Text Links

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Text Links

Text Links

The tag for a link is perhaps the least intuitive of all the HTML tags. It is <a> and it comes from the word "anchor." You will see why later in the lesson. By itself, the <a> tag does nothing. To create a link, it requires the href attribute, which takes as a value the path to the file to which to link. The syntax is as follows:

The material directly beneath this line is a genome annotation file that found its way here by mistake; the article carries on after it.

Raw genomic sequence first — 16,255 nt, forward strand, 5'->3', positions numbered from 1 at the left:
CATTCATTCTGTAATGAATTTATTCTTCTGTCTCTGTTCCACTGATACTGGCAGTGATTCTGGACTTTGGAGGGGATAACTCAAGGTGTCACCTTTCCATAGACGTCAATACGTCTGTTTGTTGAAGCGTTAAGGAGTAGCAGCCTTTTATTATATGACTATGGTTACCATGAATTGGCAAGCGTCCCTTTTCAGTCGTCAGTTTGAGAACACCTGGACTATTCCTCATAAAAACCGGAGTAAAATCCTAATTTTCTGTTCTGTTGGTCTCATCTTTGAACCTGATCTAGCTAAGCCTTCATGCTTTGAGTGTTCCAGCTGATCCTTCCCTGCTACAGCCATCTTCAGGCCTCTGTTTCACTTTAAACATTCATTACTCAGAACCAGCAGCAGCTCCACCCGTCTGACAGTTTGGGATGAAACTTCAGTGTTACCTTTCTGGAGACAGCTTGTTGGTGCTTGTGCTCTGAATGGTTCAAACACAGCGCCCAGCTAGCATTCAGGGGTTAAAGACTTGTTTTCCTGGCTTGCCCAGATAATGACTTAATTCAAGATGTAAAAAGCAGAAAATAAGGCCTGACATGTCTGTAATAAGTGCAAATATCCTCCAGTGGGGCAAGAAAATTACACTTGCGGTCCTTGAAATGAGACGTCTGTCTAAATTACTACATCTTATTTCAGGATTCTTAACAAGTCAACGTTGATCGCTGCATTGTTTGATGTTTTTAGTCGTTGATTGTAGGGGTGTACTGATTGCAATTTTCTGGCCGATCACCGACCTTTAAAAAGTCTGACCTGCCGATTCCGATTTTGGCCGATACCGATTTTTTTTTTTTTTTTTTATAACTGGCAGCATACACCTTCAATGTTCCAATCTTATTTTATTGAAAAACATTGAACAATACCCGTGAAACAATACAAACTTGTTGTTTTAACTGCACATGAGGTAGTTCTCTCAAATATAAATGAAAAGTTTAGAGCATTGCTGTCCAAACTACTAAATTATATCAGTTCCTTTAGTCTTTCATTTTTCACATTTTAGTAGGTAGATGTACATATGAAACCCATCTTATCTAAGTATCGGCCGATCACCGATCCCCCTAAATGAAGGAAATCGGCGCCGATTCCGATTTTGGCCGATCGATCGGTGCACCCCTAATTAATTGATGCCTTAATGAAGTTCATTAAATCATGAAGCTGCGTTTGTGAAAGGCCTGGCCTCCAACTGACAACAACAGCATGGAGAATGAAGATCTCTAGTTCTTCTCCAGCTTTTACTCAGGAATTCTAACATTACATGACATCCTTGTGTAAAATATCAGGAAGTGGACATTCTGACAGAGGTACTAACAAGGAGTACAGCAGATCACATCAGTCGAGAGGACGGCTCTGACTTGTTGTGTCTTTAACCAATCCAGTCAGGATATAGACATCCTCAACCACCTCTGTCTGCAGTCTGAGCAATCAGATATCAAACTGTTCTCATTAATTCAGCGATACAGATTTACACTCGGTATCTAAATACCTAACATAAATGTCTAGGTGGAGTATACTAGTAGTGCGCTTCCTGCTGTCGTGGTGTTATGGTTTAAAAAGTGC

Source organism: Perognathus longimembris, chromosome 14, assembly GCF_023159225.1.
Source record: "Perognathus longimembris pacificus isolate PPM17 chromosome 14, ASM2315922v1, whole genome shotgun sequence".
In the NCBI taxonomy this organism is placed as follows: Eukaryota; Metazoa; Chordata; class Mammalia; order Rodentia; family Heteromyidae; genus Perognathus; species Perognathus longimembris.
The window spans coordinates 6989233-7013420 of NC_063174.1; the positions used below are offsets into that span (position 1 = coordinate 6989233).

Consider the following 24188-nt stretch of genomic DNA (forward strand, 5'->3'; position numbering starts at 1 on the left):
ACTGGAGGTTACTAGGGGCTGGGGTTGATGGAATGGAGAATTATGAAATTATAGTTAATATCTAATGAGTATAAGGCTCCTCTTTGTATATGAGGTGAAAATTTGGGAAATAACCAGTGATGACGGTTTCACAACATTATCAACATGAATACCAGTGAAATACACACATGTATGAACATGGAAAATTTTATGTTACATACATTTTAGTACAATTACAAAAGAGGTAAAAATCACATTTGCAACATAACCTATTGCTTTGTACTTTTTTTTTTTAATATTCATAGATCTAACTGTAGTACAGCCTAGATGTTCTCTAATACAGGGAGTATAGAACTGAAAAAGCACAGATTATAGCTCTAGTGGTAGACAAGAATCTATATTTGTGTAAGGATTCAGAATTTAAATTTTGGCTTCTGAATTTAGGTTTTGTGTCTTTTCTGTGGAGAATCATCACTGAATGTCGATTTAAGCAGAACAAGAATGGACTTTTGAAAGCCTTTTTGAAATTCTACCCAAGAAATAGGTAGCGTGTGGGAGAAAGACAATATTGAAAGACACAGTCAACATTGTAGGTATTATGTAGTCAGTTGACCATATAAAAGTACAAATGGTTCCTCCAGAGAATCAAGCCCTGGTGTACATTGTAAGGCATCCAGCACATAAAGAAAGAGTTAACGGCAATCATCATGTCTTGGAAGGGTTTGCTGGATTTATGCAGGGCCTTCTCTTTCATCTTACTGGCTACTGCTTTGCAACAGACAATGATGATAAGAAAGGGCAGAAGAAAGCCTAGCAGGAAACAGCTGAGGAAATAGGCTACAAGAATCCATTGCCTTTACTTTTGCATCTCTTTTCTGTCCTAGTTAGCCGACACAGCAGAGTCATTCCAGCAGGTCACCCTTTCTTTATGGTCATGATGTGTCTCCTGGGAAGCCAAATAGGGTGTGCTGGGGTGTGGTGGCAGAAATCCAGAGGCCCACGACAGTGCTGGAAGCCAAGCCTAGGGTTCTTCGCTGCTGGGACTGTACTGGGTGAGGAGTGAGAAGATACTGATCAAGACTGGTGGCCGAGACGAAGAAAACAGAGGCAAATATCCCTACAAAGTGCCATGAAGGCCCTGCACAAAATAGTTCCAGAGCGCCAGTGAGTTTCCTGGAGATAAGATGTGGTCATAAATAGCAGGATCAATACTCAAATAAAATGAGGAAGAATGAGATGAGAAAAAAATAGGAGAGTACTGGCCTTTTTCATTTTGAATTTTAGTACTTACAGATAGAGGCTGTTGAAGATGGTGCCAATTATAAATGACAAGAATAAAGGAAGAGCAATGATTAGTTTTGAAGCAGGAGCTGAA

Syntax

<a href="path_to_file">Link Text</a>

For example:

<a href="bios/JohnLennon.html">John Lennon</a>

Note that, in HTML 4, <a> elements may not be direct children of the body element; however, that rule has been removed in HTML5 which allows inline tags as direct children of the body. This doesn't mean a link tag can't be in the body in HTML 4, but that it has to be the child of another element, say, a <p> tag.

In HTML5, this is allowed:

<body>
    <a href="http://www.webucator.com">Webucator</a>
</body>

Whereas the <a> element would have to be enclosed in another element in HTML 4, like this:

<body>
    <div>
        <a href="http://www.webucator.com">Webucator</a>
     </div>
</body>
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